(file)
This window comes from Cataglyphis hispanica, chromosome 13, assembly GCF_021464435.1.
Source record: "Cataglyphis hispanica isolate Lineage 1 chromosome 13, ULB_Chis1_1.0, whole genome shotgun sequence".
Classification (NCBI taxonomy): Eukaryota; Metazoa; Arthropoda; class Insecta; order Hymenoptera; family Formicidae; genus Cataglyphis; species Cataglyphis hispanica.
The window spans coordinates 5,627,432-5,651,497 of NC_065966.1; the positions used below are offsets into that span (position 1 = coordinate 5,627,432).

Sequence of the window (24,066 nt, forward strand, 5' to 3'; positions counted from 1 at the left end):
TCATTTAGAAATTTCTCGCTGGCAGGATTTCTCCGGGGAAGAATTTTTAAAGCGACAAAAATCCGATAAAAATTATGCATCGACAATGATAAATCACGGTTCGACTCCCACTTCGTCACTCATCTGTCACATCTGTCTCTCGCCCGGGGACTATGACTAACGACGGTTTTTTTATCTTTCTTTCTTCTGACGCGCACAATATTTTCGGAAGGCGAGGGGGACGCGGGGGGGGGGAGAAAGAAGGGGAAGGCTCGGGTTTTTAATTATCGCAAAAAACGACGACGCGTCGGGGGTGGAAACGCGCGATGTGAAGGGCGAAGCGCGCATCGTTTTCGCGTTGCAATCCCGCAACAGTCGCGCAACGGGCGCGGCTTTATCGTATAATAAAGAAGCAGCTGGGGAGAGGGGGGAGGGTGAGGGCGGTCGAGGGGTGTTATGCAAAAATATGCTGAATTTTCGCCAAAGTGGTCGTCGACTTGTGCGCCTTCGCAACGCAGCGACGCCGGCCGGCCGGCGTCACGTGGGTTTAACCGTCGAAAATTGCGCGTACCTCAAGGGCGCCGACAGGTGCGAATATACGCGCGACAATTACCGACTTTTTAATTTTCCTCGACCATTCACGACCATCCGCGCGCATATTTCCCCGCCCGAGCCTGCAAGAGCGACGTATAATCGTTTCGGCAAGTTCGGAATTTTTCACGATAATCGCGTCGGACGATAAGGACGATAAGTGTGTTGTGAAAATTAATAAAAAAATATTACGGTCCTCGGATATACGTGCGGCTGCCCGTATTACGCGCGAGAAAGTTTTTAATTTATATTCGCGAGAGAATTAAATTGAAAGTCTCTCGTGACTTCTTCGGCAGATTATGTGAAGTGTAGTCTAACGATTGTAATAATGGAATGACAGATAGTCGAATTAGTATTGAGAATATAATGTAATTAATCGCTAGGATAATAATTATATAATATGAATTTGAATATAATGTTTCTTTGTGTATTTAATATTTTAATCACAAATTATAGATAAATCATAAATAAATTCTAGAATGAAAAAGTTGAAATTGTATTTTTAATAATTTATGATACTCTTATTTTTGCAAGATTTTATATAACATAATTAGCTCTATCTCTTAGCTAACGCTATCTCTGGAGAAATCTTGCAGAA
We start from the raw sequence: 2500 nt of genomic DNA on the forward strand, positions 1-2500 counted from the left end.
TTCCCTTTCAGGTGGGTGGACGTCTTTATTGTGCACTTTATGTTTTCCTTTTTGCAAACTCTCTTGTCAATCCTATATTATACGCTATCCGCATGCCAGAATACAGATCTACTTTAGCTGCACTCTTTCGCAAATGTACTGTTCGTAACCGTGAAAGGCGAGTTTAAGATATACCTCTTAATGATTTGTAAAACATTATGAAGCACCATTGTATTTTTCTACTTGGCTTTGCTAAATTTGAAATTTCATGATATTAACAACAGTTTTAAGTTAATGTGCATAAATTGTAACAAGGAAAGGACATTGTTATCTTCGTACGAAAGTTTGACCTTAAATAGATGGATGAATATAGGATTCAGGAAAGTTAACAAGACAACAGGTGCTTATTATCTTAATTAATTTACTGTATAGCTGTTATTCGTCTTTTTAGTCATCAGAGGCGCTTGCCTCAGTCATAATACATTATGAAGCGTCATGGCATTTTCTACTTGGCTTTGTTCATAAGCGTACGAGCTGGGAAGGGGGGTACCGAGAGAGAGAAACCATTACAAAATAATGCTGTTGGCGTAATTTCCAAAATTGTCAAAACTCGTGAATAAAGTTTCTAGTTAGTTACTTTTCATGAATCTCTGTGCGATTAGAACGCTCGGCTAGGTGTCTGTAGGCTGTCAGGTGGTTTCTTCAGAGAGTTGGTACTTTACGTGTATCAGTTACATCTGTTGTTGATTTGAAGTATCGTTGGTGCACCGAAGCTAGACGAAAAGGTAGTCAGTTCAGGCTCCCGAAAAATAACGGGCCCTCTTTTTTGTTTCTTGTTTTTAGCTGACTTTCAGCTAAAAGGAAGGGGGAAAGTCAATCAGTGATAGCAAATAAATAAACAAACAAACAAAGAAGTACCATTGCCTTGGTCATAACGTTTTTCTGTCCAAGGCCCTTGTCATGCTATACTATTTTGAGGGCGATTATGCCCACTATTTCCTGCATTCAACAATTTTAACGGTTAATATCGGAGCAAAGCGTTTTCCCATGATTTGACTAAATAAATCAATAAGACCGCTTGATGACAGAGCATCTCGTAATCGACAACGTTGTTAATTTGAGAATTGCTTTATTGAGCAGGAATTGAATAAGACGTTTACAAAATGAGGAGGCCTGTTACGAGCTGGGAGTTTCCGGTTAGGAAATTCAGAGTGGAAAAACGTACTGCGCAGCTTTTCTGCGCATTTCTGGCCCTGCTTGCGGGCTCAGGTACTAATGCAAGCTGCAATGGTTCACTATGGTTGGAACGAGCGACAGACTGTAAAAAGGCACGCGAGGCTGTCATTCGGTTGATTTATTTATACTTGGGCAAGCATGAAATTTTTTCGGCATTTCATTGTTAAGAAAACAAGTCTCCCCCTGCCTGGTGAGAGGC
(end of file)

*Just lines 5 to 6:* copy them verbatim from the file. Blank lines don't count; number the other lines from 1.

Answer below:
Sequence of the window (24,066 nt, forward strand, 5' to 3'; positions counted from 1 at the left end):
TCATTTAGAAATTTCTCGCTGGCAGGATTTCTCCGGGGAAGAATTTTTAAAGCGACAAAAATCCGATAAAAATTATGCATCGACAATGATAAATCACGGTTCGACTCCCACTTCGTCACTCATCTGTCACATCTGTCTCTCGCCCGGGGACTATGACTAACGACGGTTTTTTTATCTTTCTTTCTTCTGACGCGCACAATATTTTCGGAAGGCGAGGGGGACGCGGGGGGGGGGAGAAAGAAGGGGAAGGCTCGGGTTTTTAATTATCGCAAAAAACGACGACGCGTCGGGGGTGGAAACGCGCGATGTGAAGGGCGAAGCGCGCATCGTTTTCGCGTTGCAATCCCGCAACAGTCGCGCAACGGGCGCGGCTTTATCGTATAATAAAGAAGCAGCTGGGGAGAGGGGGGAGGGTGAGGGCGGTCGAGGGGTGTTATGCAAAAATATGCTGAATTTTCGCCAAAGTGGTCGTCGACTTGTGCGCCTTCGCAACGCAGCGACGCCGGCCGGCCGGCGTCACGTGGGTTTAACCGTCGAAAATTGCGCGTACCTCAAGGGCGCCGACAGGTGCGAATATACGCGCGACAATTACCGACTTTTTAATTTTCCTCGACCATTCACGACCATCCGCGCGCATATTTCCCCGCCCGAGCCTGCAAGAGCGACGTATAATCGTTTCGGCAAGTTCGGAATTTTTCACGATAATCGCGTCGGACGATAAGGACGATAAGTGTGTTGTGAAAATTAATAAAAAAATATTACGGTCCTCGGATATACGTGCGGCTGCCCGTATTACGCGCGAGAAAGTTTTTAATTTATATTCGCGAGAGAATTAAATTGAAAGTCTCTCGTGACTTCTTCGGCAGATTATGTGAAGTGTAGTCTAACGATTGTAATAATGGAATGACAGATAGTCGAATTAGTATTGAGAATATAATGTAATTAATCGCTAGGATAATAATTATATAATATGAATTTGAATATAATGTTTCTTTGTGTATTTAATATTTTAATCACAAATTATAGATAAATCATAAATAAATTCTAGAATGAAAAAGTTGAAATTGTATTTTTAATAATTTATGATACTCTTATTTTTGCAAGATTTTATATAACATAATTAGCTCTATCTCTTAGCTAACGCTATCTCTGGAGAAATCTTGCAGAA